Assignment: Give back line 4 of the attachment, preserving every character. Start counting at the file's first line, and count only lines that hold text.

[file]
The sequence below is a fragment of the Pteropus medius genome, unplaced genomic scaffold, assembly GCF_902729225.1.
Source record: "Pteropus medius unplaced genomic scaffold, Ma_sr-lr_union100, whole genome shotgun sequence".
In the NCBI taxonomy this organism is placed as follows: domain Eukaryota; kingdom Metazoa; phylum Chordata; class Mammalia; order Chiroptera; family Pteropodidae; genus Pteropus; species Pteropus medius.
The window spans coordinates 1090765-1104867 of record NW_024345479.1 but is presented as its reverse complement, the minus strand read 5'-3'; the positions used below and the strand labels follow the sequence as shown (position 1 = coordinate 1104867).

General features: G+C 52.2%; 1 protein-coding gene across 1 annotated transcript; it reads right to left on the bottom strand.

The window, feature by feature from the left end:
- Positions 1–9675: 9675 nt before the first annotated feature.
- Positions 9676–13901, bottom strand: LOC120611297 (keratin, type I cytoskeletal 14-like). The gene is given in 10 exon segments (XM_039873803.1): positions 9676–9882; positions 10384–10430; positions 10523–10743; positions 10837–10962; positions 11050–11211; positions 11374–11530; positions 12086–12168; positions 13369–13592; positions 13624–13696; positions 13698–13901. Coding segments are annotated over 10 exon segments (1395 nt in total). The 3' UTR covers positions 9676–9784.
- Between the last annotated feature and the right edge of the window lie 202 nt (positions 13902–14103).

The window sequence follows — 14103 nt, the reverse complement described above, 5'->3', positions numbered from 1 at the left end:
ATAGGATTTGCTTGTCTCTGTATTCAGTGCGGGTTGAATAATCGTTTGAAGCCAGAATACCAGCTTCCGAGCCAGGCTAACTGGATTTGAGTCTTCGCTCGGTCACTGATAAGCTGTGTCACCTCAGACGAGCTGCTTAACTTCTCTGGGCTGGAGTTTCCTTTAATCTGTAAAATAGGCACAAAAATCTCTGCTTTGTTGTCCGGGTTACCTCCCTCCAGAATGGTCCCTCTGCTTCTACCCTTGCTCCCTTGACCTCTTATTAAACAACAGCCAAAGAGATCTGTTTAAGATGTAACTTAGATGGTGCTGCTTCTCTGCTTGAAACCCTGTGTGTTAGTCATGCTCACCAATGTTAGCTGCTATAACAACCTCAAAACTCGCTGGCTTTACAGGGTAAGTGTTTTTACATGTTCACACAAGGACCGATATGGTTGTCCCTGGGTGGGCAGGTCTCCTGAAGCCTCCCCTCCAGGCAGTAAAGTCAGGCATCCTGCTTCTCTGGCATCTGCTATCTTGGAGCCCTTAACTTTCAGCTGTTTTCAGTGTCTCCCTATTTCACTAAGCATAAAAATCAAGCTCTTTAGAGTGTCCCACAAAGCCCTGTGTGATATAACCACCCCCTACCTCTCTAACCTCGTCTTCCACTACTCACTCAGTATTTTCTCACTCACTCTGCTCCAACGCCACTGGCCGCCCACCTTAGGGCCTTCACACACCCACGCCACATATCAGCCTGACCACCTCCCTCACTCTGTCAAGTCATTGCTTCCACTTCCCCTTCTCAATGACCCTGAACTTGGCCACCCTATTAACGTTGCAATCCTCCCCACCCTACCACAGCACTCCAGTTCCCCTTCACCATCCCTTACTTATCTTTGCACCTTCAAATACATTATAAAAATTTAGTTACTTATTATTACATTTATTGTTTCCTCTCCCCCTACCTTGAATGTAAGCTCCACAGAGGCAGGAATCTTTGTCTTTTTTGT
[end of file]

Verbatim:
The window spans coordinates 1090765-1104867 of record NW_024345479.1 but is presented as its reverse complement, the minus strand read 5'-3'; the positions used below and the strand labels follow the sequence as shown (position 1 = coordinate 1104867).